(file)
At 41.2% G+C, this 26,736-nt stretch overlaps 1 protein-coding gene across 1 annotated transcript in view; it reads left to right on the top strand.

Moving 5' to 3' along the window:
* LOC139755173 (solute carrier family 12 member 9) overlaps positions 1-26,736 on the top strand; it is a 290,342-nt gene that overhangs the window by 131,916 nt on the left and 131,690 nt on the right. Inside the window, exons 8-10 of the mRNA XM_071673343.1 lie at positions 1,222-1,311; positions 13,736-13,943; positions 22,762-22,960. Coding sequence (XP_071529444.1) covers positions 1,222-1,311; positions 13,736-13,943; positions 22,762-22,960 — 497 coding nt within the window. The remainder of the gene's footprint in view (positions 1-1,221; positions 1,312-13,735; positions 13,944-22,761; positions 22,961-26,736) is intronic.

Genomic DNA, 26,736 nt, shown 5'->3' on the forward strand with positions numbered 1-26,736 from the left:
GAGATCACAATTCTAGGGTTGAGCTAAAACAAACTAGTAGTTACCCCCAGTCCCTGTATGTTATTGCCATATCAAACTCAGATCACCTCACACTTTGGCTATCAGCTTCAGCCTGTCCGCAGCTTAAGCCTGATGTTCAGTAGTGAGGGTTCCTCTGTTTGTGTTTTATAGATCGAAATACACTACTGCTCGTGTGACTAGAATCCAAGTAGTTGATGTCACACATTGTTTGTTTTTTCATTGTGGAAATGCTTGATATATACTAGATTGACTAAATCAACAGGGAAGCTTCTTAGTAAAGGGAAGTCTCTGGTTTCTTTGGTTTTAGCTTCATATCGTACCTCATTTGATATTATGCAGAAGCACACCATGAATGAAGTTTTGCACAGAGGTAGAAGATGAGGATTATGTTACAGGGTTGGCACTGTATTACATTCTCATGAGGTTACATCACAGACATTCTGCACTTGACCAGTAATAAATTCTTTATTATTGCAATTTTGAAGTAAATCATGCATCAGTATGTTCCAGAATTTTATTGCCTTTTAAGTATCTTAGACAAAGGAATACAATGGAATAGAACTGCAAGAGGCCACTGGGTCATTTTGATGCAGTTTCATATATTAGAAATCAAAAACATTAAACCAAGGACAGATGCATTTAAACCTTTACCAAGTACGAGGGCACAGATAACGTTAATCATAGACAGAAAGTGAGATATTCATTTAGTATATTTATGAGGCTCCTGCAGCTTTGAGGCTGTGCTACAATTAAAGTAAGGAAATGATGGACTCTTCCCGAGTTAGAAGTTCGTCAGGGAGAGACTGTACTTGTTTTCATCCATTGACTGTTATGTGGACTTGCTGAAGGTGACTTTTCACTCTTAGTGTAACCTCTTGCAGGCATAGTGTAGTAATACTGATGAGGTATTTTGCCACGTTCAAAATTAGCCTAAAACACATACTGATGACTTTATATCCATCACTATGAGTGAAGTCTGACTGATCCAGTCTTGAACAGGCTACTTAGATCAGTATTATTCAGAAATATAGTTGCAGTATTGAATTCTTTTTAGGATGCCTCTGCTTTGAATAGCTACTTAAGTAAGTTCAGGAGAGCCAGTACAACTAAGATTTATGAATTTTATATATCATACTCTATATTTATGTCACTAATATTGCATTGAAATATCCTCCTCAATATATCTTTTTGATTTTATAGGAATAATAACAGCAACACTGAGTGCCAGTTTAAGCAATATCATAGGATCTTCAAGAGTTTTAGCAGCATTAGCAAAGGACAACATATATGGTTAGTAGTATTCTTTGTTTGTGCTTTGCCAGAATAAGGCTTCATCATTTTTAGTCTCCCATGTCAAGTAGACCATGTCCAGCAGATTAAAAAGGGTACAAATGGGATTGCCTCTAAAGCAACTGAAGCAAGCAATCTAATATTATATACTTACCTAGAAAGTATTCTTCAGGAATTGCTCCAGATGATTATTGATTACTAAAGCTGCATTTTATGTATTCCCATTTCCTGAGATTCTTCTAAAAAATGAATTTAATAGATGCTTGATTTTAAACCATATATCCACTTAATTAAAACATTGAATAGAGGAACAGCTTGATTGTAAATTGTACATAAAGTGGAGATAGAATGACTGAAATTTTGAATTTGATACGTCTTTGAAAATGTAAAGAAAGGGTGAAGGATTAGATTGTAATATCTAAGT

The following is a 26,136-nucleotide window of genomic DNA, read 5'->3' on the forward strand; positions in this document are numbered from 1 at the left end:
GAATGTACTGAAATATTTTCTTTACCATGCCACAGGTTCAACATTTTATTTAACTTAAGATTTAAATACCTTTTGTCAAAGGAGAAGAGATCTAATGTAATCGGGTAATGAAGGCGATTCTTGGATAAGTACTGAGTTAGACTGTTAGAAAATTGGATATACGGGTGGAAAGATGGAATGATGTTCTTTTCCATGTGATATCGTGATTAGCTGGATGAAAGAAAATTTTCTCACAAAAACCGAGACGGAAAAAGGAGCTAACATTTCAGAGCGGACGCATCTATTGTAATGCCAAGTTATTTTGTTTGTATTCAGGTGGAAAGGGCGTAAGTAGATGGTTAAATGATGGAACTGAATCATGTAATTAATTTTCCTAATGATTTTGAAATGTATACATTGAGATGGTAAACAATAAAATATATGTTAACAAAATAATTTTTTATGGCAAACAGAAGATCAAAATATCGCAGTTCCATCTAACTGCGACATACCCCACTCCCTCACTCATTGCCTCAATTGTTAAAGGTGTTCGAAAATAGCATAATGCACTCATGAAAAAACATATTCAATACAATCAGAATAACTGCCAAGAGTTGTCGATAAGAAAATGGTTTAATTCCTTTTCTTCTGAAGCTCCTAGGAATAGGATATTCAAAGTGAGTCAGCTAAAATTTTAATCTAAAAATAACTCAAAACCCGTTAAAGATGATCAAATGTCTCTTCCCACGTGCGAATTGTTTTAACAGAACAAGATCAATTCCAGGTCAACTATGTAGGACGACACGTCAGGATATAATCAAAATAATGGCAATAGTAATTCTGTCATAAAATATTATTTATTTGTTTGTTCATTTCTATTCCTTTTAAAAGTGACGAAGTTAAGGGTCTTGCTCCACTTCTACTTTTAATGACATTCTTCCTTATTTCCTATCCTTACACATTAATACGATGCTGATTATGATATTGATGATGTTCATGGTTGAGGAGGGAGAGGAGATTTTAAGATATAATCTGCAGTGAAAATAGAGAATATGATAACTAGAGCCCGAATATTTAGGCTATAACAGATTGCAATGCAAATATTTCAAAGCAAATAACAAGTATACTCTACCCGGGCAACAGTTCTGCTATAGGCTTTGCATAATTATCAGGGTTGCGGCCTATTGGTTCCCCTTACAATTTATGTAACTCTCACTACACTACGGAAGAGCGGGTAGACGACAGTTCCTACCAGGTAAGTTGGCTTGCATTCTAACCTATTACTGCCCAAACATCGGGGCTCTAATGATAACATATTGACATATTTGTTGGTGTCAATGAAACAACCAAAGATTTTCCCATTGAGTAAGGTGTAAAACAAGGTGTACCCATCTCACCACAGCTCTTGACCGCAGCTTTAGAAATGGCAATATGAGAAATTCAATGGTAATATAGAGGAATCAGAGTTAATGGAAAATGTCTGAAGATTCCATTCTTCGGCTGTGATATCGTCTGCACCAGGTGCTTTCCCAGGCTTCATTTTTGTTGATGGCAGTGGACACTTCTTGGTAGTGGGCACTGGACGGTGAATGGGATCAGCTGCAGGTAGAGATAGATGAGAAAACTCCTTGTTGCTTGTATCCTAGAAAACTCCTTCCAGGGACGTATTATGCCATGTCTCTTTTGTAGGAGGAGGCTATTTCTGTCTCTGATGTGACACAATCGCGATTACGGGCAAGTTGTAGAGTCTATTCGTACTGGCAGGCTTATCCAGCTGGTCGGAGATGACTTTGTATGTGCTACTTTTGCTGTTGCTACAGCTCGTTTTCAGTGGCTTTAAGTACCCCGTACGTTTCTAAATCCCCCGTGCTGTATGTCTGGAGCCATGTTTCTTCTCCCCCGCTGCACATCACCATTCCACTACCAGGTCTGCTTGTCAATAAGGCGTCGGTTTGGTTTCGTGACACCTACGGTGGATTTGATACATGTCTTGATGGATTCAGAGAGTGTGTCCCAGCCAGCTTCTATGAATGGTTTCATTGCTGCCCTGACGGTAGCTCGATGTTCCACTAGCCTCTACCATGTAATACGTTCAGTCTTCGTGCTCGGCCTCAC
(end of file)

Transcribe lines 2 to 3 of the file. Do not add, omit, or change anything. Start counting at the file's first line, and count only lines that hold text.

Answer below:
Moving 5' to 3' along the window:
* LOC139755173 (solute carrier family 12 member 9) overlaps positions 1-26,736 on the top strand; it is a 290,342-nt gene that overhangs the window by 131,916 nt on the left and 131,690 nt on the right. Inside the window, exons 8-10 of the mRNA XM_071673343.1 lie at positions 1,222-1,311; positions 13,736-13,943; positions 22,762-22,960. Coding sequence (XP_071529444.1) covers positions 1,222-1,311; positions 13,736-13,943; positions 22,762-22,960 — 497 coding nt within the window. The remainder of the gene's footprint in view (positions 1-1,221; positions 1,312-13,735; positions 13,944-22,761; positions 22,961-26,736) is intronic.